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If everything goes according to plan, the Jaipur Kawa Brass Band may soon have a very good reason to trumpet their affairs. The ensemble is awaiting the final signal from the London Olympics Committee to recommend them to the privileged bill of entertainers who will perform at the world's biggest sports extravaganza in July. They might even rub shoulders with the Spice Girls!
But our lot won't be putting out stale pop. They've got six freshly minted tunes that mix Rajasthani folk, pop and jazz, says Hameed Khan Kawa, tabla player and director of band and the Kawa Musical Circus. "Both my teams have been rehearsing long hours daily to make our presence felt at the Olympics, should we be given the chance, " he says, hopefully. "We'll have a confirmation by end of this month. " Kawa took six months to compose six new tunes that blend Indian classical music with elements of Western music for wider appeal.
Kawa comes from traditional music stock, but has, through improvisation and ingenuity, redefined the form and function of a brass band and folk circus. The turning point came in 1984, when he was invited to France to play fusion tabla. The experience led him to synthesise further, so he blended Hindustani Classical, traditional Western music and jazz in his own compositions, and in 1995, created the versatile Jaipur Kawa Brass Band. The group quickly established itself internationally, presenting virtuoso solos and quick-witted improvisations to a range of audiences in France, Sweden, Italy, and Slovakia. They've also participated in sports parades in Germany, the UK, Denmark, Romania and Greece.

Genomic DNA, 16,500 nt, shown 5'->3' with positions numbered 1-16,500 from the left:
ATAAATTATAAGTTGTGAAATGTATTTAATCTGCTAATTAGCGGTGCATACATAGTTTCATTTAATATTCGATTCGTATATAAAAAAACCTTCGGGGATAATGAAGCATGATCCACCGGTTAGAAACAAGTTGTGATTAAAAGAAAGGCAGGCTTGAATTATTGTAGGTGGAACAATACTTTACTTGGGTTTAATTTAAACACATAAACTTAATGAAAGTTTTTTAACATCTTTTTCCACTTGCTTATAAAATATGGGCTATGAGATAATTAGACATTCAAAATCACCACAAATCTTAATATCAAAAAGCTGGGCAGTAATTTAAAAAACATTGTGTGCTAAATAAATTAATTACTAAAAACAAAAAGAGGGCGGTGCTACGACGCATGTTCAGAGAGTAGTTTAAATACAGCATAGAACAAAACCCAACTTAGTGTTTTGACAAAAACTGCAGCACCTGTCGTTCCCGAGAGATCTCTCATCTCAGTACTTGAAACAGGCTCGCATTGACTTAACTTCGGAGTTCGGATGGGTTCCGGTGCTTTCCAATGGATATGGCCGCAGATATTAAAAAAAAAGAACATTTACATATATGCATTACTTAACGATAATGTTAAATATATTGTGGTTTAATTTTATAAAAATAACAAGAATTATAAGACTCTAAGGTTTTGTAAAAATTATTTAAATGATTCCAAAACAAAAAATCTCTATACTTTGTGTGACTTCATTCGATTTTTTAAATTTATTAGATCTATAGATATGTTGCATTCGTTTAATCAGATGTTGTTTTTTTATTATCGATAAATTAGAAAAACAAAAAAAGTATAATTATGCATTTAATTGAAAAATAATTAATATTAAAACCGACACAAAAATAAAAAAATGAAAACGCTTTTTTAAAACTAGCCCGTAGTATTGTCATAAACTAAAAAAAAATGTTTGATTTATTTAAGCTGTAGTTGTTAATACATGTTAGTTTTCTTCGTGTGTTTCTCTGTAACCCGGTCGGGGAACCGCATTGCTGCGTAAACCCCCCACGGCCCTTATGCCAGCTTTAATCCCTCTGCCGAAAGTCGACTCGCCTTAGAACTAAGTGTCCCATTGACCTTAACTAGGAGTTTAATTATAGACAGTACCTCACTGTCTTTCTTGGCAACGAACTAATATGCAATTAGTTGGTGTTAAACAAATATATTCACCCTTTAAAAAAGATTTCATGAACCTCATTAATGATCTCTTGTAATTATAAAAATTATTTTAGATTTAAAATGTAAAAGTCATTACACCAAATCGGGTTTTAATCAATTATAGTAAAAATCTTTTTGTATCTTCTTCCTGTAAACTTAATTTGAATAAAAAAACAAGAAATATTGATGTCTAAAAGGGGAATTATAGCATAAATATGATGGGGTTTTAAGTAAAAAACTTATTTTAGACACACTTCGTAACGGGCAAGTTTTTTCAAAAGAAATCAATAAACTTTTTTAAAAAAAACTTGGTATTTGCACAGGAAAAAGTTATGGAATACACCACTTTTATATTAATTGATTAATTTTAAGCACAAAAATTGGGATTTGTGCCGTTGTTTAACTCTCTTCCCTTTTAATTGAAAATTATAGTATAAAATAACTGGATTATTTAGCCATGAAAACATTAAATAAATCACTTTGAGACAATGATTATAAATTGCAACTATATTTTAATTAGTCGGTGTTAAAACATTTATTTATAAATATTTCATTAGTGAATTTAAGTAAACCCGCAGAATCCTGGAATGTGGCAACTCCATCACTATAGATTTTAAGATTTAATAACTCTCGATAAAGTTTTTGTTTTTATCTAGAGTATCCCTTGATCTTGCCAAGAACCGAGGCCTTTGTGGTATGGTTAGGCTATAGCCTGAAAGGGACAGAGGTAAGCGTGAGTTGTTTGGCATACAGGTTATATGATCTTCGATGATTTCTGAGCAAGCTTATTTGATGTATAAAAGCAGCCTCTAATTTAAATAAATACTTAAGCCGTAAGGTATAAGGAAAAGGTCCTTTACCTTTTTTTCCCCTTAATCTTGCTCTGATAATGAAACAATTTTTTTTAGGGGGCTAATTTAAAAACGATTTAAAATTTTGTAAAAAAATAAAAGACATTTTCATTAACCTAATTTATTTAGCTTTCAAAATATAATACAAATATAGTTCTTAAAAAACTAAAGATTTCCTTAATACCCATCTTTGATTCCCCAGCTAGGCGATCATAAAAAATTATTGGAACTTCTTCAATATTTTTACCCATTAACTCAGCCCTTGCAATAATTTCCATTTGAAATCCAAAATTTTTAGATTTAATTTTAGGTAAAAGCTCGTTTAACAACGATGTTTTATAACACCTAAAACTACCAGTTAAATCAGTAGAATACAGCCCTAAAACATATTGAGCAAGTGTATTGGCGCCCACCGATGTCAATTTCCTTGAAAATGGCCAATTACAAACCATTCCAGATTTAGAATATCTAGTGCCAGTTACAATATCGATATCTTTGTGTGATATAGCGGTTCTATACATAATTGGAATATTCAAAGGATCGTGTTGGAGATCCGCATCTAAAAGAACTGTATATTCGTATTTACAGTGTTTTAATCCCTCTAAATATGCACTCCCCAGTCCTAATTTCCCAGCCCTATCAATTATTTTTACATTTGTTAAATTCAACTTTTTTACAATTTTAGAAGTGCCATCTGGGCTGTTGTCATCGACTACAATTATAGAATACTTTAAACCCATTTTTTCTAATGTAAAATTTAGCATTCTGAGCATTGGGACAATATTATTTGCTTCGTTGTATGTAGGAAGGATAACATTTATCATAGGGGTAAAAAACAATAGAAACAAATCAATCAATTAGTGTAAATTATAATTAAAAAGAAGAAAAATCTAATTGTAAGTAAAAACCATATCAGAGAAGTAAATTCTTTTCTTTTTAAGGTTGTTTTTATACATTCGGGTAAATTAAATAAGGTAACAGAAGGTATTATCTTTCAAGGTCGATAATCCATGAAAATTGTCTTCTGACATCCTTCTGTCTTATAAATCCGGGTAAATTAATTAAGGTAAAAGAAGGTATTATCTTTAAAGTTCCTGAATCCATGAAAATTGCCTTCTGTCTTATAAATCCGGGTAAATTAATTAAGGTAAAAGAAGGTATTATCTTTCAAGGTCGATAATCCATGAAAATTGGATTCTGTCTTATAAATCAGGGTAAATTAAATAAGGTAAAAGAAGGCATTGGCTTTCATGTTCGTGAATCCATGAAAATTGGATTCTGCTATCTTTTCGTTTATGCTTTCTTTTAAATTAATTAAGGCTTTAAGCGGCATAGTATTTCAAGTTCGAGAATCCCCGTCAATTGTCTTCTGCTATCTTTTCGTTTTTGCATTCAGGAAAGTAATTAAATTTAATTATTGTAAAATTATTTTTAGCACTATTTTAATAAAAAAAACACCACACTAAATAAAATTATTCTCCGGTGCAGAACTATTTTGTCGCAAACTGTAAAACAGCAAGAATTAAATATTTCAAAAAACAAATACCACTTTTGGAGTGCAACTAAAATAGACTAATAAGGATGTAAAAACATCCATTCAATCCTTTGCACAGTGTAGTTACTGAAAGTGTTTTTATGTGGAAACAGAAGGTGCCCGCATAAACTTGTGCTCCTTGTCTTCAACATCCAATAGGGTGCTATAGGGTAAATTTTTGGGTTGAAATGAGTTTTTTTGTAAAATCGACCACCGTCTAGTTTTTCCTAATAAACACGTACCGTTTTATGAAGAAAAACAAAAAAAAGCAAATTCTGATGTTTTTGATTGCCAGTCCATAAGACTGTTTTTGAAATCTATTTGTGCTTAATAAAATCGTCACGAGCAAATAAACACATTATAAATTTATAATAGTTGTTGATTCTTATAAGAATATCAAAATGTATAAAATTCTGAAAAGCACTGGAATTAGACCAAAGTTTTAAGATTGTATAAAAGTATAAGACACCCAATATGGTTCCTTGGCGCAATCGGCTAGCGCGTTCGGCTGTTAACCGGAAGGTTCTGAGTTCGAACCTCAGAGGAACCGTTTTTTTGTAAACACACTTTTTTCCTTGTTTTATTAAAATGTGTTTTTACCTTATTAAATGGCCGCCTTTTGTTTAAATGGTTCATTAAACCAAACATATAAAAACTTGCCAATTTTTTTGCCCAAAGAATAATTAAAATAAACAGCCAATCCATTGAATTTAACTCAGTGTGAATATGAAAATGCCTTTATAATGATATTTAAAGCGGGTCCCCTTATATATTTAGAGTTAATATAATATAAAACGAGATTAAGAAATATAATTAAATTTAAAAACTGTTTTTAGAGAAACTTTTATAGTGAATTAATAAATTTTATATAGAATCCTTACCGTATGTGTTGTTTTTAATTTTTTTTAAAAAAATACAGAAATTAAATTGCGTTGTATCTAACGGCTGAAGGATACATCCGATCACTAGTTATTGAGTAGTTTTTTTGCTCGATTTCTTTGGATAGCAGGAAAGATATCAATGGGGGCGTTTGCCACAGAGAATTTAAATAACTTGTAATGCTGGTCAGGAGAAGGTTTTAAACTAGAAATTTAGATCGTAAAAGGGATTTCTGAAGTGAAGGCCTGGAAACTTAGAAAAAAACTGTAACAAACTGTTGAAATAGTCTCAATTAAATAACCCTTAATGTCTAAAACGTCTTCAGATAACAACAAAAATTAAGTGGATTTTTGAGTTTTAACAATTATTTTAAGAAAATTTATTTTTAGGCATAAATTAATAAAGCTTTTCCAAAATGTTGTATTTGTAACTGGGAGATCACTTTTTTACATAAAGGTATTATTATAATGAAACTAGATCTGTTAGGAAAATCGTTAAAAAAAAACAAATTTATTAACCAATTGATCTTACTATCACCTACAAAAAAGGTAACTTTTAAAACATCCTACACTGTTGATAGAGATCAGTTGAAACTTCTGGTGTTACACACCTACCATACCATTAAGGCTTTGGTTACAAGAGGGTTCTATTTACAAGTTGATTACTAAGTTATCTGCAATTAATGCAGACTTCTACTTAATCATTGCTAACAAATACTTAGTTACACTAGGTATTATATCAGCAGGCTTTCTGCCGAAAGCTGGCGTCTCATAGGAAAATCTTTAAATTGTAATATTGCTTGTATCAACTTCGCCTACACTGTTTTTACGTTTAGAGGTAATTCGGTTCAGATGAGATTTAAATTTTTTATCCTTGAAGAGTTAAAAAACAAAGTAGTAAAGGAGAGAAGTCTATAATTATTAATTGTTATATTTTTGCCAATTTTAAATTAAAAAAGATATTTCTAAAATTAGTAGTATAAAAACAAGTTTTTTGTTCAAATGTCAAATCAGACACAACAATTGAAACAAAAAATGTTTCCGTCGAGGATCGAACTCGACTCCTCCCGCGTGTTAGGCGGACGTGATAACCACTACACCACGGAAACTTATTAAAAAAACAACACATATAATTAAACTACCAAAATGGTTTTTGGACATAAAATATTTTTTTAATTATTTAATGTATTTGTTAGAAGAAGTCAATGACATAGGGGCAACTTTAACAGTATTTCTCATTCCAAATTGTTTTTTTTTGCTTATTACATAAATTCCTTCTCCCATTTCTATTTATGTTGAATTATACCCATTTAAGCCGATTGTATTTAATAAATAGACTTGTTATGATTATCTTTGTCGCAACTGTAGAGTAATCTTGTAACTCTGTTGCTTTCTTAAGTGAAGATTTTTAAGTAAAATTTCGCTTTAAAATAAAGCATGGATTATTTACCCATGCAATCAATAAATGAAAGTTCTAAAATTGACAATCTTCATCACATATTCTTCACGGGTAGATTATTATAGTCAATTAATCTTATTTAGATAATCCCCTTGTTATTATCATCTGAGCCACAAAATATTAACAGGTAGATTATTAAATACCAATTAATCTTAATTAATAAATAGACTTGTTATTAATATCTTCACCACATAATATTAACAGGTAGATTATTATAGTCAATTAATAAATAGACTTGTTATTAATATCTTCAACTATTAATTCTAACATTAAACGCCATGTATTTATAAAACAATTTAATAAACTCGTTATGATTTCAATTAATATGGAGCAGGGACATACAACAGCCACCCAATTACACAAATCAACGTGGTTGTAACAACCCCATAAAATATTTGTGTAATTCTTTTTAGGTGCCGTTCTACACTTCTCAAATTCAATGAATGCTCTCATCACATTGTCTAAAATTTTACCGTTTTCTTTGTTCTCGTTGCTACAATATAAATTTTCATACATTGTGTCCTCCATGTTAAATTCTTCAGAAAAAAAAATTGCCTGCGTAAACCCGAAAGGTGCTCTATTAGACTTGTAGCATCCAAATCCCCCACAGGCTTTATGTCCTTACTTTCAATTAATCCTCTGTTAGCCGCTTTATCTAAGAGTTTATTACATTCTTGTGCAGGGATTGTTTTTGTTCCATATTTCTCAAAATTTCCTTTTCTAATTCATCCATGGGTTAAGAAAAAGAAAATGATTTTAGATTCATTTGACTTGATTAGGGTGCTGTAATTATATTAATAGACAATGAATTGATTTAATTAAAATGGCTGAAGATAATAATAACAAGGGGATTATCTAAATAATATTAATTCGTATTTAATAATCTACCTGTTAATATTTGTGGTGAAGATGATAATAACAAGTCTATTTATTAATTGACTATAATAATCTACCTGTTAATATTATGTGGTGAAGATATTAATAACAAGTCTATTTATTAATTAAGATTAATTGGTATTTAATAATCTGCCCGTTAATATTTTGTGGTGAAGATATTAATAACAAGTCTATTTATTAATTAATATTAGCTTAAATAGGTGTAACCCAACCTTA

The band has eight artistes who are usually togged out for the performance in typical Rajashthani attire: colorful turban, Rajasthani jacket and camel leather shoes. As for their musical range, they cover the trumpet, trombone, clarinet, bass drums, snare drums and cymbals. To recruit talent, Kawa travels from village to village scouting among gypsies and old musical families, and claims to have trained 2, 500 local Rajasthani artists over two decades. The director seems to know what works in folk entertainment today, which is why he supplements his musicians' distinctive gypsy sounds, with popular Bollywood music.
"I believe in picking my band members from traditional musical families who have served music for centuries. These communities have not adapted to modernity, and despite their poor economic conditions continue to maintain their musical practices, " says the man credited with finding the talented Rajasthani folk artist Gulabo Sapera and introducing him to French audiences. Kawa claims to have taken 2, 000 folk artists abroad since 1990.
It's been an eventful journey not only for his musicians but also for himself. He married a Frenchwoman, Marie-No�lle, who looks after his affairs in India and abroad, and they have two children, Ilyas Raphael Kawa Khan and daughter Parveen Sabrina Kawa, to whom he is keen to pass on his musical legacy. It was in the late nineties when Kawa left France, where he had briefly settled, to return to India to assemble his own band. He chose as his base the serene village of Kunda on the historic Jaipur-Delhi highway, a mile from Amber Fort.
And it is here that he trains his orchestra for performances they give at national and religious events, popular festivals, political processions, weddings, births and funerals. "Playing at weddings gives me immense satisfaction, which is above all experience, " said Kawa. Well, he hasn't tried the Olympics.
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